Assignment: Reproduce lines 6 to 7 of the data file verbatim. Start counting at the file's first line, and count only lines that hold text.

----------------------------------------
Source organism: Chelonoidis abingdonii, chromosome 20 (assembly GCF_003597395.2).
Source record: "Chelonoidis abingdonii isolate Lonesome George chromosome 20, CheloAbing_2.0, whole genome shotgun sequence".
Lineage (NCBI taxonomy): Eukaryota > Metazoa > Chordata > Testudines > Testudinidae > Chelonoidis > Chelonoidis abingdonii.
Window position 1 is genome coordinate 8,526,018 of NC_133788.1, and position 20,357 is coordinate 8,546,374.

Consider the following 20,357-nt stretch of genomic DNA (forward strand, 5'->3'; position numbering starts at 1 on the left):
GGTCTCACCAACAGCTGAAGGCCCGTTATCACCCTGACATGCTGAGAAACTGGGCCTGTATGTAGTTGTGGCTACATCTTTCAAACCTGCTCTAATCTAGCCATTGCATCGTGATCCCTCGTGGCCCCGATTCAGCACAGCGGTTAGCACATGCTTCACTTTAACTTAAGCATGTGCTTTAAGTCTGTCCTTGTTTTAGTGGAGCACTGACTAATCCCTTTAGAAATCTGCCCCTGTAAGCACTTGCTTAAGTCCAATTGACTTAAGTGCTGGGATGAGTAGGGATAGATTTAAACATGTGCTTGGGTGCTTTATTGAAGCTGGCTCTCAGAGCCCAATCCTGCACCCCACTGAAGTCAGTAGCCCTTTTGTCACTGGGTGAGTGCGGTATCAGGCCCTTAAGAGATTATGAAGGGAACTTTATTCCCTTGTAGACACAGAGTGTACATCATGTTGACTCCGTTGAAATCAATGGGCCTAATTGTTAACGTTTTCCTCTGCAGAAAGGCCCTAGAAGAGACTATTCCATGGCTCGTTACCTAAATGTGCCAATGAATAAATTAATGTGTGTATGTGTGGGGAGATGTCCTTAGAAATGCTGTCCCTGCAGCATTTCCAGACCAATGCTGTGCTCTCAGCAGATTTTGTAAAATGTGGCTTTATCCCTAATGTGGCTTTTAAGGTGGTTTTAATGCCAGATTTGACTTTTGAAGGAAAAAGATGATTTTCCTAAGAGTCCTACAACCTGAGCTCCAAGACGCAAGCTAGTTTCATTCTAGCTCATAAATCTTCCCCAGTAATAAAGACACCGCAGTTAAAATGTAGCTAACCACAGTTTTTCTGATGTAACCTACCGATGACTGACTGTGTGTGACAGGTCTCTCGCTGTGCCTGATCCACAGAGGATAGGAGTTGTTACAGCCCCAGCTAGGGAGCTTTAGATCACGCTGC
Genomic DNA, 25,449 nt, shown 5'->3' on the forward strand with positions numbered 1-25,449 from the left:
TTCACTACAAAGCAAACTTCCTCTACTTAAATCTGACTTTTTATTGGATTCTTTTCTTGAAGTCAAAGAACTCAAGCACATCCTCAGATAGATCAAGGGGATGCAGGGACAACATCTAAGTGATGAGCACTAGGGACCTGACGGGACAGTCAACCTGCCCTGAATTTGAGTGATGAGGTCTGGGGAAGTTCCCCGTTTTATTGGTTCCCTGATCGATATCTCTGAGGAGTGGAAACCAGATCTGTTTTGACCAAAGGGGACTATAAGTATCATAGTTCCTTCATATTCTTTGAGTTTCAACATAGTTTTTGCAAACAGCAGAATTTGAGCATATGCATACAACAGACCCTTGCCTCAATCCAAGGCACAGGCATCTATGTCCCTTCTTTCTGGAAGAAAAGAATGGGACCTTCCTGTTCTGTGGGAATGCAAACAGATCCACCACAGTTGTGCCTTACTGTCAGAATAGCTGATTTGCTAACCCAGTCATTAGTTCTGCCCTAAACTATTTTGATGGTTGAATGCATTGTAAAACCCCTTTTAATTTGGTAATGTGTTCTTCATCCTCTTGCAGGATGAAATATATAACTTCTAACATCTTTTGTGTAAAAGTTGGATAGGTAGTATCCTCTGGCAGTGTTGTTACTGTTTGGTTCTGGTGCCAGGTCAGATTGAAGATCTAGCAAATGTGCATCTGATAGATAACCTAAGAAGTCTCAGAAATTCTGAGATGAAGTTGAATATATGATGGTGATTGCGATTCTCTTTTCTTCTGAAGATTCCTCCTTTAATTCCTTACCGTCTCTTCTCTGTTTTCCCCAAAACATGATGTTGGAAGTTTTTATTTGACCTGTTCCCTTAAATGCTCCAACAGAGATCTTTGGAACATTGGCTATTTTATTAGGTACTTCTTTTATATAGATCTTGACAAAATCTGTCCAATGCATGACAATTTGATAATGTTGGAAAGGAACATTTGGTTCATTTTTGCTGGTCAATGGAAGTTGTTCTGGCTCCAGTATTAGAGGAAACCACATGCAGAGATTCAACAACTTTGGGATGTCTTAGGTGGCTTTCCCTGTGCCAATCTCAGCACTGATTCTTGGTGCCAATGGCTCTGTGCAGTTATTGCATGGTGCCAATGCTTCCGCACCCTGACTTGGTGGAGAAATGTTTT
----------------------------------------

GGTCTCACCAACAGCTGAAGGCCCGTTATCACCCTGACATGCTGAGAAACTGGGCCTGTATGTAGTTGTGGCTACATCTTTCAAACCTGCTCTAATCTAGCCATTGCATCGTGATCCCTCGTGGCCCCGATTCAGCACAGCGGTTAGCACATGCTTCACTTTAACTTAAGCATGTGCTTTAAGTCTGTCCTTGTTTTAGTGGAGCACTGACTAATCCCTTTAGAAATCTGCCCCTGTAAGCACTTGCTTAAGTCCAATTGACTTAAGTGCTGGGATGAGTAGGGATAGATTTAAACATGTGCTTGGGTGCTTTATTGAAGCTGGCTCTCAGAGCCCAATCCTGCACCCCACTGAAGTCAGTAGCCCTTTTGTCACTGGGTGAGTGCGGTATCAGGCCCTTAAGAGATTATGAAGGGAACTTTATTCCCTTGTAGACACAGAGTGTACATCATGTTGACTCCGTTGAAATCAATGGGCCTAATTGTTAACGTTTTCCTCTGCAGAAAGGCCCTAGAAGAGACTATTCCATGGCTCGTTACCTAAATGTGCCAATGAATAAATTAATGTGTGTATGTGTGGGGAGATGTCCTTAGAAATGCTGTCCCTGCAGCATTTCCAGACCAATGCTGTGCTCTCAGCAGATTTTGTAAAATGTGGCTTTATCCCTAATGTGGCTTTTAAGGTGGTTTTAATGCCAGATTTGACTTTTGAAGGAAAAAGATGATTTTCCTAAGAGTCCTACAACCTGAGCTCCAAGACGCAAGCTAGTTTCATTCTAGCTCATAAATCTTCCCCAGTAATAAAGACACCGCAGTTAAAATGTAGCTAACCACAGTTTTTCTGATGTAACCTACCGATGACTGACTGTGTGTGACAGGTCTCTCGCTGTGCCTGATCCACAGAGGATAGGAGTTGTTACAGCCCCAGCTAGGGAGCTTTAGATCACGCTGC
Genomic DNA, 25,449 nt, shown 5'->3' on the forward strand with positions numbered 1-25,449 from the left: